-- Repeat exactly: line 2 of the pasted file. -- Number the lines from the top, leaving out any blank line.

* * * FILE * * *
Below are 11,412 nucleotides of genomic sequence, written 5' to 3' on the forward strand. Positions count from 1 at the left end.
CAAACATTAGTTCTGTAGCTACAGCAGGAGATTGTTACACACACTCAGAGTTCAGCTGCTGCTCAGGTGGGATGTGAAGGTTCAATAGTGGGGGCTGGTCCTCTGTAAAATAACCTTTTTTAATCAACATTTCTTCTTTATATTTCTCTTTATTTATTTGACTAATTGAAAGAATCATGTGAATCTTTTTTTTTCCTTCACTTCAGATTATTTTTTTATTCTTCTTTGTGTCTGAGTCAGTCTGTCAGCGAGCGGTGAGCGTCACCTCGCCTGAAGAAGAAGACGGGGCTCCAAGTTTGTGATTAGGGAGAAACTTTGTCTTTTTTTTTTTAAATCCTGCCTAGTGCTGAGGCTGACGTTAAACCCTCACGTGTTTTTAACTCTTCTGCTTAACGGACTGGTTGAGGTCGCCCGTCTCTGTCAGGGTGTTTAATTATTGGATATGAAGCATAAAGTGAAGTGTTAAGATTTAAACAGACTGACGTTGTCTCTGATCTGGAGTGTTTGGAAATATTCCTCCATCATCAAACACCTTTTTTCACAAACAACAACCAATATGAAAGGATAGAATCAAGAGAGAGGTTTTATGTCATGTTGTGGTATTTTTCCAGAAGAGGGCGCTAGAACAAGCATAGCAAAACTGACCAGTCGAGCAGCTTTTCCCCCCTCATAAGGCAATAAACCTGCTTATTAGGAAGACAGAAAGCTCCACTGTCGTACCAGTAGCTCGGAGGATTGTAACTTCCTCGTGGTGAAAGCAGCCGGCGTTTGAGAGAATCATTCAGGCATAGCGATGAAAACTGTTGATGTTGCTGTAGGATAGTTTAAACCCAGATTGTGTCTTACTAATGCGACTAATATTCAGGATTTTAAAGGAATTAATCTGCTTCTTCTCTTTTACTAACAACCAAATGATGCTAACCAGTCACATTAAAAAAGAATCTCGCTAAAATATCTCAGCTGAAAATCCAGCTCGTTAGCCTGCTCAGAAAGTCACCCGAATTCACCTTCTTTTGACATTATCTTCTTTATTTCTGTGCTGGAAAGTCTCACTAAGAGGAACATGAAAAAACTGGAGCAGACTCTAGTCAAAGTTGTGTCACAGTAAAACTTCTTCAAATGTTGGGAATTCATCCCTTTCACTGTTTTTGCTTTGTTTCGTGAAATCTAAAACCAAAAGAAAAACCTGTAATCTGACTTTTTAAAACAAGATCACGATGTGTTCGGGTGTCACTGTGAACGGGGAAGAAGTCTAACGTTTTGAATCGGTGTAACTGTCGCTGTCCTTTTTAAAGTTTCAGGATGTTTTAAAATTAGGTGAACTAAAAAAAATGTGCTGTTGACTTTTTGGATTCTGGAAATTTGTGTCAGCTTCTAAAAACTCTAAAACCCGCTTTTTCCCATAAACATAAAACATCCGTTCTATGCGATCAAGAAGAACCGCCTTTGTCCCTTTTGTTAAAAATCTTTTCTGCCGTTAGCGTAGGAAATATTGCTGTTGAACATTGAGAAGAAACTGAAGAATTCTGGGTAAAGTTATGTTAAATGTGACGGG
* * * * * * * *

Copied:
CAAACATTAGTTCTGTAGCTACAGCAGGAGATTGTTACACACACTCAGAGTTCAGCTGCTGCTCAGGTGGGATGTGAAGGTTCAATAGTGGGGGCTGGTCCTCTGTAAAATAACCTTTTTTAATCAACATTTCTTCTTTATATTTCTCTTTATTTATTTGACTAATTGAAAGAATCATGTGAATCTTTTTTTTTCCTTCACTTCAGATTATTTTTTTATTCTTCTTTGTGTCTGAGTCAGTCTGTCAGCGAGCGGTGAGCGTCACCTCGCCTGAAGAAGAAGACGGGGCTCCAAGTTTGTGATTAGGGAGAAACTTTGTCTTTTTTTTTTTAAATCCTGCCTAGTGCTGAGGCTGACGTTAAACCCTCACGTGTTTTTAACTCTTCTGCTTAACGGACTGGTTGAGGTCGCCCGTCTCTGTCAGGGTGTTTAATTATTGGATATGAAGCATAAAGTGAAGTGTTAAGATTTAAACAGACTGACGTTGTCTCTGATCTGGAGTGTTTGGAAATATTCCTCCATCATCAAACACCTTTTTTCACAAACAACAACCAATATGAAAGGATAGAATCAAGAGAGAGGTTTTATGTCATGTTGTGGTATTTTTCCAGAAGAGGGCGCTAGAACAAGCATAGCAAAACTGACCAGTCGAGCAGCTTTTCCCCCCTCATAAGGCAATAAACCTGCTTATTAGGAAGACAGAAAGCTCCACTGTCGTACCAGTAGCTCGGAGGATTGTAACTTCCTCGTGGTGAAAGCAGCCGGCGTTTGAGAGAATCATTCAGGCATAGCGATGAAAACTGTTGATGTTGCTGTAGGATAGTTTAAACCCAGATTGTGTCTTACTAATGCGACTAATATTCAGGATTTTAAAGGAATTAATCTGCTTCTTCTCTTTTACTAACAACCAAATGATGCTAACCAGTCACATTAAAAAAGAATCTCGCTAAAATATCTCAGCTGAAAATCCAGCTCGTTAGCCTGCTCAGAAAGTCACCCGAATTCACCTTCTTTTGACATTATCTTCTTTATTTCTGTGCTGGAAAGTCTCACTAAGAGGAACATGAAAAAACTGGAGCAGACTCTAGTCAAAGTTGTGTCACAGTAAAACTTCTTCAAATGTTGGGAATTCATCCCTTTCACTGTTTTTGCTTTGTTTCGTGAAATCTAAAACCAAAAGAAAAACCTGTAATCTGACTTTTTAAAACAAGATCACGATGTGTTCGGGTGTCACTGTGAACGGGGAAGAAGTCTAACGTTTTGAATCGGTGTAACTGTCGCTGTCCTTTTTAAAGTTTCAGGATGTTTTAAAATTAGGTGAACTAAAAAAAATGTGCTGTTGACTTTTTGGATTCTGGAAATTTGTGTCAGCTTCTAAAAACTCTAAAACCCGCTTTTTCCCATAAACATAAAACATCCGTTCTATGCGATCAAGAAGAACCGCCTTTGTCCCTTTTGTTAAAAATCTTTTCTGCCGTTAGCGTAGGAAATATTGCTGTTGAACATTGAGAAGAAACTGAAGAATTCTGGGTAAAGTTATGTTAAATGTGACGGG